When the Seattle Times asked Weis about those comments, he cited the difference in political systems in the two cities. In contrast to Seattle's "strong mayor" system, in which the mayor is an executive separate from the city council, Austin has a "weak mayor" form of government, in which one city council member becomes the mayor. Weis told the Times the strong mayor system was “one of the things that appealed to me when I applied for this job."

That's a problem for environmental advocates.

"Seattle City Light was created by the people of Seattle specifically to serve the public interest and operate under democratic control and oversight, and the city council is a key part of that process," Piedfort wrote. "A Seattle City Light CEO should welcome strong public, democratic oversight of utility operations, and we are not confident Weis does so."

Julie Ryan, who chairs the City Light Review Panel and was on the selection committee that picked Weis, praised him and his experience. Ryan said she was excited to have "someone at helm who had worked in the municipal world and would comfortable with the governance structure."

Seattle City Council member Lorena González also has some concerns about Weis. She told him last night she's heard concerns from members of Austin's Latino advocacy community—"these are people who I trust in Austin"—that Weis had been hard to work with on an effort to close down a power plant in a predominantly Latino neighborhood there.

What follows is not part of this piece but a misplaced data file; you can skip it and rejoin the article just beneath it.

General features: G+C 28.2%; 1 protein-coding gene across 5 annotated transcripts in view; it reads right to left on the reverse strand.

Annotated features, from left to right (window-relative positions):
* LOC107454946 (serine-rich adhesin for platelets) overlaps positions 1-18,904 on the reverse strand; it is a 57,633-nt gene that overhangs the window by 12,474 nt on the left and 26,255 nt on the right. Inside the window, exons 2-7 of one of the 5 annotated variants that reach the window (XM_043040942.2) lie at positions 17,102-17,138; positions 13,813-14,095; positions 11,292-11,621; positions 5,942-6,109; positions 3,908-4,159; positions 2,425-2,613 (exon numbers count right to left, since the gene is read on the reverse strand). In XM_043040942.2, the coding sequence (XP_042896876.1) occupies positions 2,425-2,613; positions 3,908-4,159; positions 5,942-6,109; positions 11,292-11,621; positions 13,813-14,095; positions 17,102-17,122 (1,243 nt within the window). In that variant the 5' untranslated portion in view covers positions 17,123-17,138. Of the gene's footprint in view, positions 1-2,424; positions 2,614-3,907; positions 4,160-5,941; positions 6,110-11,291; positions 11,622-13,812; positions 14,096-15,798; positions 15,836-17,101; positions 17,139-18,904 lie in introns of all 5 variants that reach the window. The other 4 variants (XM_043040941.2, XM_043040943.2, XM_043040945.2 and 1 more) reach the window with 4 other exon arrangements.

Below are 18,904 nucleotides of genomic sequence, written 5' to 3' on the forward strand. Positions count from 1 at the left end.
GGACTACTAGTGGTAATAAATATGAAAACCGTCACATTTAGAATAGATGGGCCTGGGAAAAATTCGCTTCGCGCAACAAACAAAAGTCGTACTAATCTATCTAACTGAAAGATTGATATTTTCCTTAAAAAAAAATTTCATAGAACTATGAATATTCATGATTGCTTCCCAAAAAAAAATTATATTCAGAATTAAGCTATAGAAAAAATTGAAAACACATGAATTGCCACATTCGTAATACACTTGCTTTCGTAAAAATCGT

Advocates were "very pleased you made the right decision [to shut down the plant]," but said "it took a lot of advocacy and pushing from their perspective to get you to make the right decision," González told Weis. Weis defended his work, saying that project to close the plant had begun—but faltered—before he got to Austin and that he helped finish it. "My commitment was to personally meet with them whenever they called," Weis said of advocates, adding later, "I can only say I worked very, very hard to make it happen."

Sawant remains skeptical and looks likely to vote against his nomination. She says her office spoke to environmental activists from three groups in Austin who expressed concerns about Weis. Along with environmental issues, Sawant is unconvinced of Weis's commitment to municipal broadband, on which she wants to see City Light take a leadership role. She asked Weis about that at a meeting earlier this month and told him last night "there wasn't really a forcefulness in terms of where you'd like to see it. I didn't see any motivation toward municipal broadband."

Then there's the question of money. Mayor Ed Murray has offered Weis a salary of $340,000. That's higher than the previous City Light CEO and would be the highest of any city executive, according to Sawant's office. The mayor's office has defended that figure as a way of helping the city compete with private utility companies for the best talent. Sawant isn't buying it. Pointing to a study that cast doubt on whether higher CEO pay results in better performance, she remained opposed to that salary last night. Sawant's committee is likely to vote later this month on whether to send Weis's nomination to the full council.